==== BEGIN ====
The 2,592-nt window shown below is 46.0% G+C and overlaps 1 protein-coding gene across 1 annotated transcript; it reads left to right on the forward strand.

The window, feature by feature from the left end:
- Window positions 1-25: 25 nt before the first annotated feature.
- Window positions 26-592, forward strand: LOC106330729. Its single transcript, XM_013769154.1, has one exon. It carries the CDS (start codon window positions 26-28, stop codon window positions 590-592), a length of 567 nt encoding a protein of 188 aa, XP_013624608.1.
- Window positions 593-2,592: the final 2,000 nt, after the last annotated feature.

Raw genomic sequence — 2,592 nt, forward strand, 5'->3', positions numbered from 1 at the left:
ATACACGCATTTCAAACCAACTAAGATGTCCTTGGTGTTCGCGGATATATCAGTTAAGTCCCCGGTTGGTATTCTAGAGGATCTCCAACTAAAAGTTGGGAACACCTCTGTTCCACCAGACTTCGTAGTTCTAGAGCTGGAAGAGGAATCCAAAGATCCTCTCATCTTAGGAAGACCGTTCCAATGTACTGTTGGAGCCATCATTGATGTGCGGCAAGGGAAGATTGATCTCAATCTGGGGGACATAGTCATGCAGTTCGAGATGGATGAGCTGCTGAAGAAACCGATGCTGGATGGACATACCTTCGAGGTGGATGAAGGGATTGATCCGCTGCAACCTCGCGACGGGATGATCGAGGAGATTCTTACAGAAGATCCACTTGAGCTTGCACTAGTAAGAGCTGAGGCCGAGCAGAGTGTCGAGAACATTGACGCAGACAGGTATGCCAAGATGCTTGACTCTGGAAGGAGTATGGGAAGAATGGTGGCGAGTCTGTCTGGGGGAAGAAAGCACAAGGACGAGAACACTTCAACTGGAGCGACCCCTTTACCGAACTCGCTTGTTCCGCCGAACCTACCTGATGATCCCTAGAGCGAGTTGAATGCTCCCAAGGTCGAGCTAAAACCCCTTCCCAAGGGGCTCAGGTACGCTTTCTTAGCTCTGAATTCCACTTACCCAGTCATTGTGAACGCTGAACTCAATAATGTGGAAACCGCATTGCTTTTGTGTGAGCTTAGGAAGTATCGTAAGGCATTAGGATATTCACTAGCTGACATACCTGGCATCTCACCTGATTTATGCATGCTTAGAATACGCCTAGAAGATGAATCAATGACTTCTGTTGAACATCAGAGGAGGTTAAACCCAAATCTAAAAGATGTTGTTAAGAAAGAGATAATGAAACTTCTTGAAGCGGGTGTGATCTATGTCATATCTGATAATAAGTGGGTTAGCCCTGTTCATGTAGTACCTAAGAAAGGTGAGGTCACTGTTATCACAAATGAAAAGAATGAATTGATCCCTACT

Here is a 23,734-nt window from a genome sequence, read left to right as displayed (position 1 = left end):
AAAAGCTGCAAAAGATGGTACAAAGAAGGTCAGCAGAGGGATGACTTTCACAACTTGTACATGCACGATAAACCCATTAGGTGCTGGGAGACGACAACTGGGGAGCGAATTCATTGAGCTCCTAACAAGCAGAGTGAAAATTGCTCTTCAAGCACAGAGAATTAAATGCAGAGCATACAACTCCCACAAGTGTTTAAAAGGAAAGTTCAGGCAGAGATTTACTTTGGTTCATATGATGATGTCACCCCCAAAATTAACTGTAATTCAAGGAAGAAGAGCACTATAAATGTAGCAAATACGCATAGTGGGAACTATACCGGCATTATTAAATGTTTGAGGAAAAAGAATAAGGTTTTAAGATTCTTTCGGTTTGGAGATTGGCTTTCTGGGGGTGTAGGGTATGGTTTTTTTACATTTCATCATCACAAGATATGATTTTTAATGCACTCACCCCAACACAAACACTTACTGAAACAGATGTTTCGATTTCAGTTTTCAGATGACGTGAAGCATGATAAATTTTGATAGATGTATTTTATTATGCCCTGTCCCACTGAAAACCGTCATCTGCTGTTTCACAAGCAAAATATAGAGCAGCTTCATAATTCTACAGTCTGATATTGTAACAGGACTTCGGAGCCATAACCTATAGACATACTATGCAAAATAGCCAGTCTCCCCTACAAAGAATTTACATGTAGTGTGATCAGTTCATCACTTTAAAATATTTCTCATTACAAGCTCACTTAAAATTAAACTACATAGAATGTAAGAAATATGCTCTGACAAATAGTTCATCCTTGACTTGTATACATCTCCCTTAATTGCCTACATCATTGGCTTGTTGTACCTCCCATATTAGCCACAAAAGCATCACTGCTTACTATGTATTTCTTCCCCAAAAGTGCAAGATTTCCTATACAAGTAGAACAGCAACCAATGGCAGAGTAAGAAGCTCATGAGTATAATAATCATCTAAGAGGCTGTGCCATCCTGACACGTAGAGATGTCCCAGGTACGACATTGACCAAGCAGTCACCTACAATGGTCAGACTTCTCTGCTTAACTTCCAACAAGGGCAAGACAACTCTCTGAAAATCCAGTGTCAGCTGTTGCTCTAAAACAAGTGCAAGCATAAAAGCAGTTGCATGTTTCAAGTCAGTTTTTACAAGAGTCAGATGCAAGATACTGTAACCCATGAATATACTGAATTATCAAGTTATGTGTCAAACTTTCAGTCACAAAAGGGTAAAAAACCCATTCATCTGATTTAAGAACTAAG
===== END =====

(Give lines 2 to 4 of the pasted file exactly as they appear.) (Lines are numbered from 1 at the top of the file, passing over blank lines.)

The window, feature by feature from the left end:
- Window positions 1-25: 25 nt before the first annotated feature.
- Window positions 26-592, forward strand: LOC106330729. Its single transcript, XM_013769154.1, has one exon. It carries the CDS (start codon window positions 26-28, stop codon window positions 590-592), a length of 567 nt encoding a protein of 188 aa, XP_013624608.1.